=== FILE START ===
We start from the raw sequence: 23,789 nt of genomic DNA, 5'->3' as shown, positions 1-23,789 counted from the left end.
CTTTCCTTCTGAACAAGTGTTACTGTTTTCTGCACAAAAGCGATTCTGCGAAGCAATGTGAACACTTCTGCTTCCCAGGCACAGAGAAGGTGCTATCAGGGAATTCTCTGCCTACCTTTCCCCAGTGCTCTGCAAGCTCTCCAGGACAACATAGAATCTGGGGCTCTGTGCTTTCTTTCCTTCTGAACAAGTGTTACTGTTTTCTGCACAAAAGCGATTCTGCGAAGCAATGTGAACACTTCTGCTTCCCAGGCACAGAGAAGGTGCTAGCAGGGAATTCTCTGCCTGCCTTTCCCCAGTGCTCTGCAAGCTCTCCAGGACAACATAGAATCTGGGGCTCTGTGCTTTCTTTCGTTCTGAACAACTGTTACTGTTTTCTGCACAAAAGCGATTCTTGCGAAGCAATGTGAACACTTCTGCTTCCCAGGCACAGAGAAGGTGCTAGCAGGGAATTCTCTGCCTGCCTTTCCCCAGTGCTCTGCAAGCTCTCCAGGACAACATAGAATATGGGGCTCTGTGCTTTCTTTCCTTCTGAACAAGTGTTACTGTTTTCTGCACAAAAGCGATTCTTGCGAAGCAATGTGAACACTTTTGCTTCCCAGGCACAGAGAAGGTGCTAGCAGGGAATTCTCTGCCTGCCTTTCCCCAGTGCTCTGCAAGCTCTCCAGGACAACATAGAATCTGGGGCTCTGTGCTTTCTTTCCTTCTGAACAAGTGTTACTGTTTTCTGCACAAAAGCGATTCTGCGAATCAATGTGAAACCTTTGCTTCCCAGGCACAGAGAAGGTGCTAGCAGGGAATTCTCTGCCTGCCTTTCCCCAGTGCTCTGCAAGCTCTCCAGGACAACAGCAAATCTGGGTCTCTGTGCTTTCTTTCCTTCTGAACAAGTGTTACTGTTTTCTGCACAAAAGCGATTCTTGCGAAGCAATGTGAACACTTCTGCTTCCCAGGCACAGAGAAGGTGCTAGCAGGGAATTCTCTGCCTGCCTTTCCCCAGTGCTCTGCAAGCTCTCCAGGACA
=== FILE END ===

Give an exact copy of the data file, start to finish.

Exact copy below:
We start from the raw sequence: 23,789 nt of genomic DNA, 5'->3' as shown, positions 1-23,789 counted from the left end.
CTTTCCTTCTGAACAAGTGTTACTGTTTTCTGCACAAAAGCGATTCTGCGAAGCAATGTGAACACTTCTGCTTCCCAGGCACAGAGAAGGTGCTATCAGGGAATTCTCTGCCTACCTTTCCCCAGTGCTCTGCAAGCTCTCCAGGACAACATAGAATCTGGGGCTCTGTGCTTTCTTTCCTTCTGAACAAGTGTTACTGTTTTCTGCACAAAAGCGATTCTGCGAAGCAATGTGAACACTTCTGCTTCCCAGGCACAGAGAAGGTGCTAGCAGGGAATTCTCTGCCTGCCTTTCCCCAGTGCTCTGCAAGCTCTCCAGGACAACATAGAATCTGGGGCTCTGTGCTTTCTTTCGTTCTGAACAACTGTTACTGTTTTCTGCACAAAAGCGATTCTTGCGAAGCAATGTGAACACTTCTGCTTCCCAGGCACAGAGAAGGTGCTAGCAGGGAATTCTCTGCCTGCCTTTCCCCAGTGCTCTGCAAGCTCTCCAGGACAACATAGAATATGGGGCTCTGTGCTTTCTTTCCTTCTGAACAAGTGTTACTGTTTTCTGCACAAAAGCGATTCTTGCGAAGCAATGTGAACACTTTTGCTTCCCAGGCACAGAGAAGGTGCTAGCAGGGAATTCTCTGCCTGCCTTTCCCCAGTGCTCTGCAAGCTCTCCAGGACAACATAGAATCTGGGGCTCTGTGCTTTCTTTCCTTCTGAACAAGTGTTACTGTTTTCTGCACAAAAGCGATTCTGCGAATCAATGTGAAACCTTTGCTTCCCAGGCACAGAGAAGGTGCTAGCAGGGAATTCTCTGCCTGCCTTTCCCCAGTGCTCTGCAAGCTCTCCAGGACAACAGCAAATCTGGGTCTCTGTGCTTTCTTTCCTTCTGAACAAGTGTTACTGTTTTCTGCACAAAAGCGATTCTTGCGAAGCAATGTGAACACTTCTGCTTCCCAGGCACAGAGAAGGTGCTAGCAGGGAATTCTCTGCCTGCCTTTCCCCAGTGCTCTGCAAGCTCTCCAGGACA